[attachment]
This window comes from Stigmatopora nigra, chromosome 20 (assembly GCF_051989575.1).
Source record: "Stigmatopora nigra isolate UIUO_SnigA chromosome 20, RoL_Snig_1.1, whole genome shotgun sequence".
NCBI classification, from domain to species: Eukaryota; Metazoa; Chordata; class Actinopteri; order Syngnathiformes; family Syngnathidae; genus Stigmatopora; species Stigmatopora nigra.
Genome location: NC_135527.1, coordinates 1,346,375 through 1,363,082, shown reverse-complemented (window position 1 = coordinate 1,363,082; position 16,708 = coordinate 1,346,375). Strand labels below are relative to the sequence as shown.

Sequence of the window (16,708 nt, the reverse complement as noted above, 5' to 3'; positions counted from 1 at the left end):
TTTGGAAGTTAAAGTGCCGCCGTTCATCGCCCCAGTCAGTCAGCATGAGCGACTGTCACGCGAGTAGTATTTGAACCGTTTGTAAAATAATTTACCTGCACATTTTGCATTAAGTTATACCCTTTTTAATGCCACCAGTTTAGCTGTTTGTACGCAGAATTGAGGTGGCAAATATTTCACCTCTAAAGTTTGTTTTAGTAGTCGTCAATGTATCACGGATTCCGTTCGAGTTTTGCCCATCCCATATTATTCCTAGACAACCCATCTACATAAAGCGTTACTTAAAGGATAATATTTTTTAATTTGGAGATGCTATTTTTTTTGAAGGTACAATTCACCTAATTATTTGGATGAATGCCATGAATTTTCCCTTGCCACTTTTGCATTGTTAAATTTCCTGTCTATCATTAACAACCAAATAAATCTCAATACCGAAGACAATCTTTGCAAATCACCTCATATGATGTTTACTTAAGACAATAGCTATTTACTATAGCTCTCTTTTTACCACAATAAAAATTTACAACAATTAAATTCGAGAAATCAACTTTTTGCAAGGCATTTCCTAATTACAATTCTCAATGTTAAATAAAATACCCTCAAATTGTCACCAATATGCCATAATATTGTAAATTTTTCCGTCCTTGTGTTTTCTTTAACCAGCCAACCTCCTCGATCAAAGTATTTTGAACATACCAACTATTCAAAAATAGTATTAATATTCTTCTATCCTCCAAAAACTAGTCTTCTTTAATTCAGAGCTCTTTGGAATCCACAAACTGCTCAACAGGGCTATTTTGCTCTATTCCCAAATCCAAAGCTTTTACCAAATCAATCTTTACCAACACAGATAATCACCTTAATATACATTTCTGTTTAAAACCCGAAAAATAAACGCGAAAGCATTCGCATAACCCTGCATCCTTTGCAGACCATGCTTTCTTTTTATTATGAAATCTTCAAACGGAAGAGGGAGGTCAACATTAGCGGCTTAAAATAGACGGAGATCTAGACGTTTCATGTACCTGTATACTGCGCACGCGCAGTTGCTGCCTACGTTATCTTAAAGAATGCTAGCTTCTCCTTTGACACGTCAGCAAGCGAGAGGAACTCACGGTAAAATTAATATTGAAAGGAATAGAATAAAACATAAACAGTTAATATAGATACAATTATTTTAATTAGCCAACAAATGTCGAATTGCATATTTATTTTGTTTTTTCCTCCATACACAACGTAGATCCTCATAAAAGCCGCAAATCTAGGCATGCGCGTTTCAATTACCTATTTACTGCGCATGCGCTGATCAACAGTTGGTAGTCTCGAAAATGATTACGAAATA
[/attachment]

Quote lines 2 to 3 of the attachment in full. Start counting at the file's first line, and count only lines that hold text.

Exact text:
Source record: "Stigmatopora nigra isolate UIUO_SnigA chromosome 20, RoL_Snig_1.1, whole genome shotgun sequence".
NCBI classification, from domain to species: Eukaryota; Metazoa; Chordata; class Actinopteri; order Syngnathiformes; family Syngnathidae; genus Stigmatopora; species Stigmatopora nigra.